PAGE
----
In the trial, at a median follow-up of 84 months, the median PFS was 41 months with VRd, compared with 29 months for Rd alone (HR, 0.742). Median OS was not reach, compared with 69 months, respectively (HR, 0.709).
A subgroup of patients aged 65 or older comprised 43% of the total population; however, a significant OS benefit was not observed in older adults treated with VRd compared with RD (median, 65 months vs. 56 months; HR, 0.769; P = .168).
“Real-world data indicate that more than 50% of nontransplant elderly patients with newly diagnosed multiple myeloma do not receive any subsequent therapy, suggesting that the most effective therapy should be used upfront and not saved for relapse, at which time additional genetic mutations conferring resistance may have been acquired,” Facon explained.
Meanwhile, additional studies have established a PFS benefit of daratumumab in combination with the standard of care for patients with newly diagnosed multiple myeloma, he added.
Therefore, in the multicenter, randomized, open-label, active-controlled phase 3 MAIA trial, the researchers randomized 737 patients with newly diagnosed multiple myeloma who were ineligible for autologous stem-cell transplantation (ASCT) to receive either daratumumab plus lenalidomide and dexamethasone or lenalidomide and dexamethasone alone until disease progression or unacceptable toxicity.3
All patients received 28-day cycles of Rd (lenalidomide 25 mg orally once daily on days 1‐21 plus dexamethasone 40 mg orally on days 1, 8, 15, and 22) with or without daratumumab 16 mg/kg intravenously once weekly for cycles 1 through 2, once every 2 weeks for cycles 3 through 6, and once every 4 weeks thereafter. Patients were treated until disease progression or unacceptable safety events.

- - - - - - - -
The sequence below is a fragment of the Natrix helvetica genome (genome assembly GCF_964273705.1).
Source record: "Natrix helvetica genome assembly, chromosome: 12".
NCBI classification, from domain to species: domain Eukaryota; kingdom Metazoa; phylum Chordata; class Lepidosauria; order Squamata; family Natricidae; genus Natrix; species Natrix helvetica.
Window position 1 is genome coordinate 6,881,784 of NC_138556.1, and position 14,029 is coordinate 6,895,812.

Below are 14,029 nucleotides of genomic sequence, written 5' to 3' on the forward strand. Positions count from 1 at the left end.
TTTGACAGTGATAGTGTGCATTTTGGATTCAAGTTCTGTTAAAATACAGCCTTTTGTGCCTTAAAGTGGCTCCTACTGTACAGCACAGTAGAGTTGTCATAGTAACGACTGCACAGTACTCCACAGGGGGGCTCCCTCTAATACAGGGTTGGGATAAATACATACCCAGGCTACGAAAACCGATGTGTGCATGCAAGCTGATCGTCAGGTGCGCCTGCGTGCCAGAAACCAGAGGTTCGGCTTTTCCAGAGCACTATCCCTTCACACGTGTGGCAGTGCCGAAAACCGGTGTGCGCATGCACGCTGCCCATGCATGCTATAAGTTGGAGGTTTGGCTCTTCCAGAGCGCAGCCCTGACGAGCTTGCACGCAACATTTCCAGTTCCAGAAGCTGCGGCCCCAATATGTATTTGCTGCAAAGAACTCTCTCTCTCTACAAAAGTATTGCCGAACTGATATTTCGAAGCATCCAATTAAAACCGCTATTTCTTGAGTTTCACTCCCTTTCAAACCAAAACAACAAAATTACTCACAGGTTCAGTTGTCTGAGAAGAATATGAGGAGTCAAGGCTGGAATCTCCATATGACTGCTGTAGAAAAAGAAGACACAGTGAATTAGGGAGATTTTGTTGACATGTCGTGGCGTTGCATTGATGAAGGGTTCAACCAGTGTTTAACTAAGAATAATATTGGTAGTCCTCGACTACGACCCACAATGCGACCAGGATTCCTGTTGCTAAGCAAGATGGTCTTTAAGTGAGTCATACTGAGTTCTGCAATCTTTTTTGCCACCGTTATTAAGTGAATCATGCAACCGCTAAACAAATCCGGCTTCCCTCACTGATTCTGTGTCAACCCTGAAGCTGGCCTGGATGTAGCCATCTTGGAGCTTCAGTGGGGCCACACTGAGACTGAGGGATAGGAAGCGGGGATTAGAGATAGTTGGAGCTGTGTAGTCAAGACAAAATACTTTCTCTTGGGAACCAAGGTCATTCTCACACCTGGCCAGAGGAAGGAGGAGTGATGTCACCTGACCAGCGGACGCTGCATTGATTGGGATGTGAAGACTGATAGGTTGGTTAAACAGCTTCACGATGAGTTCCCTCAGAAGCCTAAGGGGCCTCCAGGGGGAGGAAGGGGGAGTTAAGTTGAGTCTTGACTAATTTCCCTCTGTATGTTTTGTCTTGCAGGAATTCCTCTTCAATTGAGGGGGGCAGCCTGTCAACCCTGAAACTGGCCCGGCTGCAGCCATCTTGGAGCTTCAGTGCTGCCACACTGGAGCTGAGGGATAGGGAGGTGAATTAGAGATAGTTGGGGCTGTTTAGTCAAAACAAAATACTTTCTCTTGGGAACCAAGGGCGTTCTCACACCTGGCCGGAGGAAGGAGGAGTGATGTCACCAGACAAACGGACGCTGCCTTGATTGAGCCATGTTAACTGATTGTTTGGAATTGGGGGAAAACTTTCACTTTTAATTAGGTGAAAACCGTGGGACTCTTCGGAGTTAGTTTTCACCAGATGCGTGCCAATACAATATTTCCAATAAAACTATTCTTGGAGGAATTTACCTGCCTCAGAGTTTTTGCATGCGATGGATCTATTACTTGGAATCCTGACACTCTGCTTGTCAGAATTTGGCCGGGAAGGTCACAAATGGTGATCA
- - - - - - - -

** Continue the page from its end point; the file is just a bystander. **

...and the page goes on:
PFS served as the primary end point. Secondary end points included OS, PFS2, overall response rate, compete response (CR) and stringent CR, and minimal residual disease.
Patients were enrolled in the trial from March 2015 to January 2017.
In previously reported data, at a median follow-up of 28 months, disease progression or death occurred in 97 patients (26.4%) in the daratumumab arm and 143 patients (38.8%) in the control arm. The estimated percentage of patients alive without disease progression at 30 months was 70.6% (95% CI, 65.0%-75.4%) in the daratumumab arm, compared with 55.6% (95% CI, 49.5%-61.3%) in the control arm (HR, 0.56; 95% CI, 0.43-0.73; P < .001).
In total, 47.6% of the daratumumab arm experienced a CR or better, compared with 24.9% in the control group (P < .001).
Moreover, 24.2% of the patients in the daratumumab arm, compared with 7.3% of the control arm, had results below the threshold for minimal residual disease (P < .001).
The most common grade 3/4 AEs in the daratumumab and control arms included neutropenia (50.0% vs. 35.3%, respectively), anemia (11.8% vs. 19.7%), lymphopenia (15.1% vs. 10.7%), and pneumonia (13.7% vs. 7.9%).